Update on Shell Jackpine Mine Constitutional Hearings

This past week has had it’s ups and downs.  I just want to take this moment to thank everyone who has stood with ACFN through this process and we hope to continue this momentum as we move forward with next steps.

On Tuesday October 23 our lawyers presented arguements to the ERCB clarifying our position and why our questions of constitutional law should be heard and decided by the Panel.  The day was supported by upwards of 50 people in Fort McMurray who wore their “I stand with ACFN” t-shirts & scarves as well as a full page ad in Fort McMurray today that relayed the support of more the 50 human rights, conservation and first nation groups to ACFN challenge.

We held a noon press event with support from Maude Barlow of the Council of Canadians, Grand Chief Bill Erasmus of Dene Nation, Clayton Thomas-Muller and Heather Milton Lightening of the Indigenous Environmental Network, Crystal Lameman of Beaver Lake Cree Nation and a bus of supporter from Sierra Club Prairie and Edmonton area who made the trek to Fort McMurray to stand in solidarity with ACFN.  As we made our statements about the importance of the hearings, our challenge and our Treaty rights all echoed by Maude Barlow, Bill Erasmus and Crystal Lameman the ERCB was quickly wrapping up the hearings inside.  The hearings closed with the ERCB announcing that a decision to hear our questions of constitutional law would not be made until the end of the week.  I, along with many other, thought this strange considering the full public hearings are scheduled to start on Monday morning which would give little time to hear our questions. However, we bit the bullet and began the sit and wait game for a decision.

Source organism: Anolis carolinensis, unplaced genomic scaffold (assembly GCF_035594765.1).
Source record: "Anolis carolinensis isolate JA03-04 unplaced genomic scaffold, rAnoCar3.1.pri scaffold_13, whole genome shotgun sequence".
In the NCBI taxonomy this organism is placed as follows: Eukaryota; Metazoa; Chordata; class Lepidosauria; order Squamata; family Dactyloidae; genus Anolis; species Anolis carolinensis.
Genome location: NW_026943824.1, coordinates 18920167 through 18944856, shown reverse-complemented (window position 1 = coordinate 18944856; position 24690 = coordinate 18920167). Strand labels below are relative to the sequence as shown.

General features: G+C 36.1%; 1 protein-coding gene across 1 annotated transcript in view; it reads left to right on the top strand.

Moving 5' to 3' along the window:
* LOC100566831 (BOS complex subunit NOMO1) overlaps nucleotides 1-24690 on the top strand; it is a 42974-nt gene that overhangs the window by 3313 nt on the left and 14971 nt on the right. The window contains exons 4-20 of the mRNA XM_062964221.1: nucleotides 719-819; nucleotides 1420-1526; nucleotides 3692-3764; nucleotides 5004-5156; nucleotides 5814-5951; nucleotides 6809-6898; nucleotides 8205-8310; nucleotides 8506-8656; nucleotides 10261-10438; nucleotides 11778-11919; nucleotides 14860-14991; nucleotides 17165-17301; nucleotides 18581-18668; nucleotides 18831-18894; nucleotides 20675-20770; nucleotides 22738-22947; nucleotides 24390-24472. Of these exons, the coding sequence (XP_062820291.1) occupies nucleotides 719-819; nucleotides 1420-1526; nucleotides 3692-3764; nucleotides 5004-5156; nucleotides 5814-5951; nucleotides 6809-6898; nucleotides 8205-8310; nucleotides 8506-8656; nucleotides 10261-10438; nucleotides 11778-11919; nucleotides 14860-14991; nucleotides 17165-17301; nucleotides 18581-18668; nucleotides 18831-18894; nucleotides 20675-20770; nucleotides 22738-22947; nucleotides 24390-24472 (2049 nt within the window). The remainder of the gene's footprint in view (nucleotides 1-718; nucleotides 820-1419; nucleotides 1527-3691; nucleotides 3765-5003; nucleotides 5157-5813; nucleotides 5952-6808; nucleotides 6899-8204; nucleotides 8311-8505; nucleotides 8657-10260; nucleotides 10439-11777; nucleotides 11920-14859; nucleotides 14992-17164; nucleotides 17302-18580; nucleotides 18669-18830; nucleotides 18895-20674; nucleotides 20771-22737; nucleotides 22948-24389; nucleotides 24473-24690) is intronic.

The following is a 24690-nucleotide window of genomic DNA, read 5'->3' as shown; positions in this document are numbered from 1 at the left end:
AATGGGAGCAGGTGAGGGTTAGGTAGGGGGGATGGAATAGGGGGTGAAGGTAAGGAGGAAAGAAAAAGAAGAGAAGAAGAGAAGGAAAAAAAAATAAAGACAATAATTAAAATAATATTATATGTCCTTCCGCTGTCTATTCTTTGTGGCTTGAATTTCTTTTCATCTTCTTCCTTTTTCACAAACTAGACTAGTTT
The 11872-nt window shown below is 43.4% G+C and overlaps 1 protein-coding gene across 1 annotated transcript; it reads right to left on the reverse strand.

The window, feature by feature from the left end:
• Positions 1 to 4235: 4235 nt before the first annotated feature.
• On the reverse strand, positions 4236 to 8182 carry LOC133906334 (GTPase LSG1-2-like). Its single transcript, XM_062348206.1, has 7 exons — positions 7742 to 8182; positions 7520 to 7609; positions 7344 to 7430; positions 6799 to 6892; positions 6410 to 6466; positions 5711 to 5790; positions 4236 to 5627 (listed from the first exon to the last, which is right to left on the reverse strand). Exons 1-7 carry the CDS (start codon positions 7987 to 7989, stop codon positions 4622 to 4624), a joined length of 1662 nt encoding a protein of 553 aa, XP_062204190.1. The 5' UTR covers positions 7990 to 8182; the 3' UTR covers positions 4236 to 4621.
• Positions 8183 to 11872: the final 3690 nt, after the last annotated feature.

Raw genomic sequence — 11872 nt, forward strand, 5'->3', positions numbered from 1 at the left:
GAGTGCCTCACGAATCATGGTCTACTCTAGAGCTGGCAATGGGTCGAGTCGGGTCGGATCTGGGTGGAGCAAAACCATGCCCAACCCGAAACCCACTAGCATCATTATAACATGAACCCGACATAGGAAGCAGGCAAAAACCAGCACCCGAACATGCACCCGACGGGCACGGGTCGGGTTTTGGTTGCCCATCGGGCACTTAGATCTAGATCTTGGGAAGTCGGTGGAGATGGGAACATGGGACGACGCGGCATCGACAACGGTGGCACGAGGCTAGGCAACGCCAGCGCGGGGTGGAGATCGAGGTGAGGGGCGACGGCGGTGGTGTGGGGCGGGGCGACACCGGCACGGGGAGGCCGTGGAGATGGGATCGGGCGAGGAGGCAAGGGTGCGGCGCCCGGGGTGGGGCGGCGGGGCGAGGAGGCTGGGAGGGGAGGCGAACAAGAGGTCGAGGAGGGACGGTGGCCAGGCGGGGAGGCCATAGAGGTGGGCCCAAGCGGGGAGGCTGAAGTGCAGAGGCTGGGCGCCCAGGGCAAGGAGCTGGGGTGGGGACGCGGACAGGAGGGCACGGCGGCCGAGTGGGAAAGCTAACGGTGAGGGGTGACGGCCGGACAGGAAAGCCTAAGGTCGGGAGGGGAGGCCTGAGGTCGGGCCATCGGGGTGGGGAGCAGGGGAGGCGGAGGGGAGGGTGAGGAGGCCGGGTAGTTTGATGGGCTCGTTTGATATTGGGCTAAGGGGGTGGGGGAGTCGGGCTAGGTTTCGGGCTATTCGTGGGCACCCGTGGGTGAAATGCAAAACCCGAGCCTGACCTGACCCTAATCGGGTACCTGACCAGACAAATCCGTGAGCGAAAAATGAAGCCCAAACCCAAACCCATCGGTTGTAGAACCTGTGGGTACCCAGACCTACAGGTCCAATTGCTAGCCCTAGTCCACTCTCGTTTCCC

By the afternoon participants from Edmonton wanted to make the best of the day so they took to the street and walked down Franklin Avenue to the Fort McMurray Shell station to raise a sign that read “I Stand with ACFN” and hand out info pamphlets about ACFN’s challenge and Shell’s proposed projects.  The group was very surprised by the supportive honks and the willingness of public engagement they received from people throughout the day.  This type of action was mimicked in BC with similar actions of support.  All this has come as a bit of a surprise from ACFN however we welcome the peaceful actions these groups have taken.

At the end of the evening we had a great speaking event that kicked off Maude Barlow of Council of Canadian’s No Pipeline & Tankers tour.  Maude, Chief Allan Adam of ACFN and Clayton Thomas-Muller of the Indigenous Environmental Network really brought the struggles across North America to light and gave empowerment to the people to continue our resistance and strength.

By the end of the week we were all anxious to hear the news from ERCB about a decision to hear our challenge.  The news was grim but not that surprising.  The ERCB released a statement reading “...today (the ERCB) ruled that it does not have the jurisdiction to consider the constitutional questions raised by Athabasca Chipewyan First Nation…” News reports title “Jackpine review panel won’t rule on First Nations challenge” began littering the news world and leaving ACFN no other option to begin exploring other options to continue to bring forward our challenge and will likely up with us in the courts.

“Our lawyers are reviewing the document to to determine our recourse, but we have always been prepared to take this to the Alberta courts if necessary,” Deranger said. “We are fully committed to be part of the hearing process, but we also feel our questions of constitutional law have to be addressed.”  – Edmonton Journal

ACFN is not about to stand down and we are gearing up for the long haul and hope that the support that has come in will continue and thank all those that have raised signs reading “I Stand with ACFN” and all the organizations that are standing behind us.  We hope that everyone understands the importance of our challenge of this project and how we are trying and change the course of how First Nations and treaty rights are recognized and accommodated by industry and industrial development in Alberta and put a stop to the injustices our people are facing.
Mahsi Cho


One thought on “Update on Shell Jackpine Mine Constitutional Hearings

  1. Is constitionality a federal matter rather than a provincial one? Could a Federal Court ignore the concerns brought forward to the Provincial Court?

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